WASHINGTON (AP) -- As President Barack Obama warns of stepped-up economic punishments against Russia for its military incursions inside Ukraine, U.S. sanctions have so far avoided one prominent financial institution: the $10 billion Russian Direct Investment Fund, which has partnered with brand-name American companies and whose advisers include top U.S. and European private equity executives.<br />
Despite its ties to Russian state businesses and officials, the Russian Direct Investment Fund has managed to operate unaffected by the sanctions imposed by the U.S. and EU in response to Russian President Vladimir Putin's military actions in Ukraine. The Ukrainian government said Russian troops invaded southeastern Ukraine on Thursday with two columns of tanks and military vehicles.<br />
The fund has been working to help replace Western investors in Russia with money from Asia and the Middle East. In one recent deal, the fund and its partners paid $700 million to a Russian petrochemical company that is partially owned by a sanctioned Russian businessman. The fund's head, Kirill Dmitriev, told the Associated Press that the company with which it did the deal, Sibur, has not been targeted by sanctions but otherwise declined to discuss fund investments.<br />
Along with its team of Russian managers, the fund's international advisory board includes private equity executives Stephen Schwarzman of The Blackstone Group LP, Leon Black of Apollo Global Management LLC and David Bonderman of TPG Capital LP.<br />
The fund has so far escaped the effects from sanctions because it has not been explicitly targeted. The situation illustrates the Obama administration's struggle to achieve conflicting goals - punishing Putin's circle without damaging American companies doing business in Russia.<br />
"We can't have a situation where a business entity is immune from (sanctions) designation because it does some good things and some bad things," said Jimmy Gurule, a senior Treasury Department enforcement official in the Bush administration and law professor at Notre Dame University.<br />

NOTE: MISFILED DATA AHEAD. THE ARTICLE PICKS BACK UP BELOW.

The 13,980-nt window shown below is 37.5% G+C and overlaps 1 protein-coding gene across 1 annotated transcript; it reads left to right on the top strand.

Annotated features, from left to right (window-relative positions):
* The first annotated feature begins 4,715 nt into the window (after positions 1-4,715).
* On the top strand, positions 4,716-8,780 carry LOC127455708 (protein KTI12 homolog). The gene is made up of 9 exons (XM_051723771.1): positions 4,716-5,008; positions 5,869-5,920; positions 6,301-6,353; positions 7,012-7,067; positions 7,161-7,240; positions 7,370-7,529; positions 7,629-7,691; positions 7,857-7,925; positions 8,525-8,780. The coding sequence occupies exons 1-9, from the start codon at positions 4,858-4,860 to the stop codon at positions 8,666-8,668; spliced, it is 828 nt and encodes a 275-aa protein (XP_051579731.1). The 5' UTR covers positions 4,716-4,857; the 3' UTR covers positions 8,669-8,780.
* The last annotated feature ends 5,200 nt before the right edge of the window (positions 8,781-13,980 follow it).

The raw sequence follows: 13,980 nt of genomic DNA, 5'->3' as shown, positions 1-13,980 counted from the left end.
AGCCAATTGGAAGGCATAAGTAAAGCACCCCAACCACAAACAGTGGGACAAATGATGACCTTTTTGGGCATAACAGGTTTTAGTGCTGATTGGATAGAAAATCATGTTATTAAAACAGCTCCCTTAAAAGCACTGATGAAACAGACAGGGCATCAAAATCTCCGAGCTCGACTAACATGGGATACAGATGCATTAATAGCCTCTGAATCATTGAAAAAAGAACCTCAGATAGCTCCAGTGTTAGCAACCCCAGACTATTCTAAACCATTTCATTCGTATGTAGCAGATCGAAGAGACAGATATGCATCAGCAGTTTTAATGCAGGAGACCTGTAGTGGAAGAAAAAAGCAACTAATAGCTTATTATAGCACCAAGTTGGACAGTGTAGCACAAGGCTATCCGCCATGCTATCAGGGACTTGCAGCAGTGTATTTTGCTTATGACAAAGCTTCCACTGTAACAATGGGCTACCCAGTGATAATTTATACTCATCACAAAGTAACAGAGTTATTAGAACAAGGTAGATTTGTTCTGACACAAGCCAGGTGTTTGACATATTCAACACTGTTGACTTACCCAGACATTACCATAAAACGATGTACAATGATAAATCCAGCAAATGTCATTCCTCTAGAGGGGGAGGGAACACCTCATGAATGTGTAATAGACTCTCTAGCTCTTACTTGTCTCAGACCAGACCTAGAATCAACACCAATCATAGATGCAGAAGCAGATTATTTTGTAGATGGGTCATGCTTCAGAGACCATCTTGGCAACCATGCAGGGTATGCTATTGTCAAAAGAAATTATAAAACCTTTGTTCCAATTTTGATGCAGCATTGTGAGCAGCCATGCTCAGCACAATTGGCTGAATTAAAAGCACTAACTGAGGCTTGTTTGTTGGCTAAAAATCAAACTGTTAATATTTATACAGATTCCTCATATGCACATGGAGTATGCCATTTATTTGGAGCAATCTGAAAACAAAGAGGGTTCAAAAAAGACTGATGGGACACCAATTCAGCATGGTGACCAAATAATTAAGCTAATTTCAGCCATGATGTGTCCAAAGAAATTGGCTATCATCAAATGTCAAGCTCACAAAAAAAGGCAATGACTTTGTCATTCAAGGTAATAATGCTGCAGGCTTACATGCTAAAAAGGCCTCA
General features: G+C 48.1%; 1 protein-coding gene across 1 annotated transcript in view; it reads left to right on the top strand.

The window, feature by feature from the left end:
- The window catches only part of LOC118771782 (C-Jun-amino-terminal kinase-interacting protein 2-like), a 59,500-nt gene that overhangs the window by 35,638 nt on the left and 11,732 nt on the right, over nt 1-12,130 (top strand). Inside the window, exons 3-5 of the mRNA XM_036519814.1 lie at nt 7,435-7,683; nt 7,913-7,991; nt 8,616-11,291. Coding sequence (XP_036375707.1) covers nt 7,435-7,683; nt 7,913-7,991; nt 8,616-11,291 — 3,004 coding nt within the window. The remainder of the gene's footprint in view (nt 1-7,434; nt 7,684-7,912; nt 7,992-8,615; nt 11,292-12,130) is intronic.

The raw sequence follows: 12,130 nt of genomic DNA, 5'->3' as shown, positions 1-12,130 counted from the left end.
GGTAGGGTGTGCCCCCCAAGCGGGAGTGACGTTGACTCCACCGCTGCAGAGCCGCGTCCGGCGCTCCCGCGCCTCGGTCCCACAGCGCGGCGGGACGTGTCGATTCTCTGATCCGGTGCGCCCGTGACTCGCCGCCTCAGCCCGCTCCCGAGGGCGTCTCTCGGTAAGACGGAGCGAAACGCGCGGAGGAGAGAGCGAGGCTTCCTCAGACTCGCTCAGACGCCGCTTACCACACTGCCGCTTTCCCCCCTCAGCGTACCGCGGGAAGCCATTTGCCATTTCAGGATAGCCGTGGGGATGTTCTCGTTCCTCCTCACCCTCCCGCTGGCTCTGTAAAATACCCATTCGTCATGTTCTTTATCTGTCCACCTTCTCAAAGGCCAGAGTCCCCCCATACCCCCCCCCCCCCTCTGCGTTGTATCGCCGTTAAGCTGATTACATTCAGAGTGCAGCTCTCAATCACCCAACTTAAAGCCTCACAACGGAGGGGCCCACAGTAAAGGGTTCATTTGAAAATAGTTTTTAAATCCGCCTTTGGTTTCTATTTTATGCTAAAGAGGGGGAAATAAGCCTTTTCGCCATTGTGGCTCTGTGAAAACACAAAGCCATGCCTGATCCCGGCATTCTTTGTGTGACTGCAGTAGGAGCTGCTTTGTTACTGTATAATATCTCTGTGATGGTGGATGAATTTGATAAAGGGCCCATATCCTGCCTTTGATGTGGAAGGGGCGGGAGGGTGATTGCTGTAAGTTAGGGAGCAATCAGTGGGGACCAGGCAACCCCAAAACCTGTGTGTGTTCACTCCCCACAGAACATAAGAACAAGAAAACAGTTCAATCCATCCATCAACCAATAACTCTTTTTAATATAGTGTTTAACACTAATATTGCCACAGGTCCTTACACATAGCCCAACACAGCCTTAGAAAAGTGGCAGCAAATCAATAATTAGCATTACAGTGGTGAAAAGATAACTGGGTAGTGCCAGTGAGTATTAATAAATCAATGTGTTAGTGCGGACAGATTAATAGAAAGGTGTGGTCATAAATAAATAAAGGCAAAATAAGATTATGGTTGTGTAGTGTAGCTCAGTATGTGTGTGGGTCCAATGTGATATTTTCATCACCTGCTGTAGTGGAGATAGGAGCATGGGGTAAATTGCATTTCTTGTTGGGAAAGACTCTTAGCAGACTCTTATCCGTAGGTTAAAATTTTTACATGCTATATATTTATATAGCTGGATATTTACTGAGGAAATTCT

Obama said Thursday that he expects U.S. and European allies to take additional steps to respond to the Russian military's apparent invasion of Ukraine. "Capital is fleeing. Investors are increasingly staying out," Obama said.<br />
A Republican-backed bill in the Senate would extend sanctions to executives, companies and investment funds, including the $10 billion Russian fund, and penalize Americans who work with them, according to congressional staffers.
A blustery winter storm dumped snow and ice across the West on Wednesday, making driving treacherous in the mountains from California to the Rockies and forcing residents and party-goers in some usually sun-soaked cities to bundle up for a frosty New Year's.
House Republican leaders rallied around one of their own, Whip Steve Scalise, on Tuesday after he said he regrets speaking 12 years ago to a white supremacist organization and condemns the views of such groups.
President Vladimir Putin's chief political foe was convicted along with his brother on Tuesday in a fraud case widely seen as a vendetta by the Kremlin, triggering one of Russia's boldest anti-government demonstrations in years.
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